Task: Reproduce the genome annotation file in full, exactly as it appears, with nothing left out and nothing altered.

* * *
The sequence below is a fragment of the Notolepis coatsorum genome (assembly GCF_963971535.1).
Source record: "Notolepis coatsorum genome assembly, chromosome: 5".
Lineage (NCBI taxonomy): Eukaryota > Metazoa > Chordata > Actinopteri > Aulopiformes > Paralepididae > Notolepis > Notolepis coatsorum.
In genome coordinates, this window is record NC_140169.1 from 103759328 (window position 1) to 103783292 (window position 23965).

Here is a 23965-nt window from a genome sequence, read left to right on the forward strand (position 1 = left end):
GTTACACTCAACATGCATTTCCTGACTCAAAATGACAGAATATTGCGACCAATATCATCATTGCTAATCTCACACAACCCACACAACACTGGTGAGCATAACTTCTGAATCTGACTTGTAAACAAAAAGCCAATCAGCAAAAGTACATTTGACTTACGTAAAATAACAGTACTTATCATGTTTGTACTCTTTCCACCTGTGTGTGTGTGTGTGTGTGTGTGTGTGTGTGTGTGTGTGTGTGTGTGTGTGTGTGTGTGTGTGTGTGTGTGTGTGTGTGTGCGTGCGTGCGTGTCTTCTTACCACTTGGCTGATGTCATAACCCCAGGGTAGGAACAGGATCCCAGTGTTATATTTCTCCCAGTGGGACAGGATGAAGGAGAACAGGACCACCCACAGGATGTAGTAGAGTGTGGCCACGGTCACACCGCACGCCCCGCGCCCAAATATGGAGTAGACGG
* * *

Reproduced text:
The sequence below is a fragment of the Notolepis coatsorum genome (assembly GCF_963971535.1).
Source record: "Notolepis coatsorum genome assembly, chromosome: 5".
Lineage (NCBI taxonomy): Eukaryota > Metazoa > Chordata > Actinopteri > Aulopiformes > Paralepididae > Notolepis > Notolepis coatsorum.
In genome coordinates, this window is record NC_140169.1 from 103759328 (window position 1) to 103783292 (window position 23965).

Here is a 23965-nt window from a genome sequence, read left to right on the forward strand (position 1 = left end):
GTTACACTCAACATGCATTTCCTGACTCAAAATGACAGAATATTGCGACCAATATCATCATTGCTAATCTCACACAACCCACACAACACTGGTGAGCATAACTTCTGAATCTGACTTGTAAACAAAAAGCCAATCAGCAAAAGTACATTTGACTTACGTAAAATAACAGTACTTATCATGTTTGTACTCTTTCCACCTGTGTGTGTGTGTGTGTGTGTGTGTGTGTGTGTGTGTGTGTGTGTGTGTGTGTGTGTGTGTGTGTGTGTGTGTGTGTGTGTGCGTGCGTGCGTGTCTTCTTACCACTTGGCTGATGTCATAACCCCAGGGTAGGAACAGGATCCCAGTGTTATATTTCTCCCAGTGGGACAGGATGAAGGAGAACAGGACCACCCACAGGATGTAGTAGAGTGTGGCCACGGTCACACCGCACGCCCCGCGCCCAAATATGGAGTAGACGG